A comment piece on Thursday, about love affairs, said: "One person only has to slip in their resolve for 10 minutes and the whole thing crumbles like a pack of cards."
You can try this at home. Place a pack of cards on a table. Now wait for it to crumble, or fall over. You will have a long wait, even if you prod it. For of course the exemplary precarious structure, liable to collapse at any moment, is a house of cards, not a pack.
You can be certain that an image has died and turned into a cliché when people frequently quote it wrongly, as they do with the "pack of cards". The mistake reveals that they are just parroting the words, without trying to form the image in their imagination. In this case we may speculate that the image has died for a very good reason – that, in the age of the Xbox, children no longer while away long afternoons building and demolishing card houses.
Crashing bore: Last Saturday we published a big picture of waves breaking on the seashore. Turning to the accompanying words, the reader came first to this headline: "Storms crash across northern Britain." Next, the picture caption: "Waves crash over the promenade in Blackpool yesterday as severe gales and rain hit the west coast." Finally, the first paragraph of the story: "The waves came crashing in on Blackpool yesterday as high winds gusted across northern Britain."
This kind of thing can easily happen when, in the hurly-burly of news production, caption and headline are written by different people.
In a presentation of this kind, the words should offer an attractive variety of imaginative effect, but the facts should be consistent. Here it was the other way round. Amid the repetitive crashing of the waves, there are two conflicting accounts of how strong the wind was. Was it a severe gale (force 9 on the Beaufort scale) or a storm (force 10)?
I don't believe it: "Paul McMullen, whose memorandum from October was published by the Home Affairs Select Committee yesterday, claimed that Andy Coulson, the Prime Minister's former communications director, was aware of the hacking while in senior roles at News International". So said a news report published last Saturday.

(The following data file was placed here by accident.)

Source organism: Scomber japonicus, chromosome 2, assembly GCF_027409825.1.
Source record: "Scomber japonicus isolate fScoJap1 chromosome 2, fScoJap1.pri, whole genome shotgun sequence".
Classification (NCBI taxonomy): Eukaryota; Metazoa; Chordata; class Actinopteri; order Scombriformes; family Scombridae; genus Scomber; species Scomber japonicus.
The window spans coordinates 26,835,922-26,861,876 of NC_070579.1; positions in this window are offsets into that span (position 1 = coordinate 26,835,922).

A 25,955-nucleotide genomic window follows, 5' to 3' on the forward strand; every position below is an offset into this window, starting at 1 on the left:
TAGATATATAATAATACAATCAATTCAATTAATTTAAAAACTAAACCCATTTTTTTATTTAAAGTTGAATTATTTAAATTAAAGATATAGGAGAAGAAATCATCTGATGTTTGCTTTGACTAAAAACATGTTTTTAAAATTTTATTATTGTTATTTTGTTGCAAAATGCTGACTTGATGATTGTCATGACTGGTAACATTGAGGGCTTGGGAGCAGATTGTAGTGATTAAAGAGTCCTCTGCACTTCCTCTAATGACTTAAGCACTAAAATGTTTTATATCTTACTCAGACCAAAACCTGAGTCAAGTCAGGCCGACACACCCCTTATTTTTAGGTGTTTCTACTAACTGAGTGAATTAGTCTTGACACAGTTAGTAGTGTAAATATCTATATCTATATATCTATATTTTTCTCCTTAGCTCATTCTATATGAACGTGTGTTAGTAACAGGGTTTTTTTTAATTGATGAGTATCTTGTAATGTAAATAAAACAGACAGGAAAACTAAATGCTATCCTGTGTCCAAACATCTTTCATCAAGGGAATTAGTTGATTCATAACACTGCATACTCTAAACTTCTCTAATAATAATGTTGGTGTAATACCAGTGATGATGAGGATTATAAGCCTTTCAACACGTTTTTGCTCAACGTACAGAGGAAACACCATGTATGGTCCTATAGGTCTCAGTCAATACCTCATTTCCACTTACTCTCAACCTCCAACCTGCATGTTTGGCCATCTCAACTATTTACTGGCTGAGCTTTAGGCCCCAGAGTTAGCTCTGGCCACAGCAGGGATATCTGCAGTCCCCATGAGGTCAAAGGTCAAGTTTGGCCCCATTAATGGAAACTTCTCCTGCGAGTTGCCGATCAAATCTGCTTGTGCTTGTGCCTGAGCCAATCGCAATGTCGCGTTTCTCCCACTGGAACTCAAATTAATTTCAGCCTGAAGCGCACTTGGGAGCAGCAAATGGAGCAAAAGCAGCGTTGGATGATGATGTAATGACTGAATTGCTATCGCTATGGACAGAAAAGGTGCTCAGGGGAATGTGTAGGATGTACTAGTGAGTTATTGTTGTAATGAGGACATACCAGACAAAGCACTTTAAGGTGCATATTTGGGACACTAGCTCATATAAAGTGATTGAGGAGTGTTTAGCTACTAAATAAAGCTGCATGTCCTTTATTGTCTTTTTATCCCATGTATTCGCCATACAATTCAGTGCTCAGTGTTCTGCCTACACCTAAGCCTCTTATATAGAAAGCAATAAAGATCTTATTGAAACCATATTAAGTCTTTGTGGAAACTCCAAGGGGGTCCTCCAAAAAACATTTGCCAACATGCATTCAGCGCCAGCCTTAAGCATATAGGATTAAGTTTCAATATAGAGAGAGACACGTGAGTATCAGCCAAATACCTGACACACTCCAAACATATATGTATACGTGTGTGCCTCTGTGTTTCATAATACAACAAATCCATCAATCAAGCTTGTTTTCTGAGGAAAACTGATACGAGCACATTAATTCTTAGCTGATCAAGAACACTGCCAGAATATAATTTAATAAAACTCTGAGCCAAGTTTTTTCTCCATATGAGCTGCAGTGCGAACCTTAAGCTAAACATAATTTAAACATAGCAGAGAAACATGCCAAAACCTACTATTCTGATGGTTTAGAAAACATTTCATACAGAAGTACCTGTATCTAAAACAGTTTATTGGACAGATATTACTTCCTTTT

Why "claimed"? Are we trying to suggest that McMullen's statement may not be true? For that is what the word "claim" implies. In a court case the plaintiff may make a claim for damages; a usurper may claim the throne; a gold prospector stakes out his claim. In every case the claim defies a possible challenge. On the other hand, nobody ever "claimed" that the sun rises in the east, for that is a fact.
"Alleged" carries a similar burden of scepticism. On the other side, there are equally tendentious terms suggesting that a statement is true: revealed, disclosed, made clear, pointed out. (The tiresome, moralistic adverb "rightly" is often put in for the same purpose.)
Why not stick to "said", and leave the reader to decide how reliable the statement is?
Bear necessities: Brian Clarke writes in from Kent to point out the following, from a travel piece in last Saturday's Magazine, about San Diego, California: "It can trace the growth which turned it into America's eighth-largest city to the Second World War, when a generation of young men passed through its port en route to the grizzly theatre of the Pacific."
That should be "grisly". The words are pronounced the same, but their origins and meanings are different. Grisly means causing fear and horror. Grizzly means grey – as in grizzled hair. It is rarely encountered except as the name of the fierce bear of North America.
Cinematic illusion: Another travel piece in the Magazine, this time about the Vienna of The Third Man, refers to "alleys glistening with rain" and "death-haunted chiaroscuro of night and rainy streets". This a tribute to cinema's power to create visual impressions that are stronger than facts. For it never rains in The Third Man, though in some scenes the pavements are wet.
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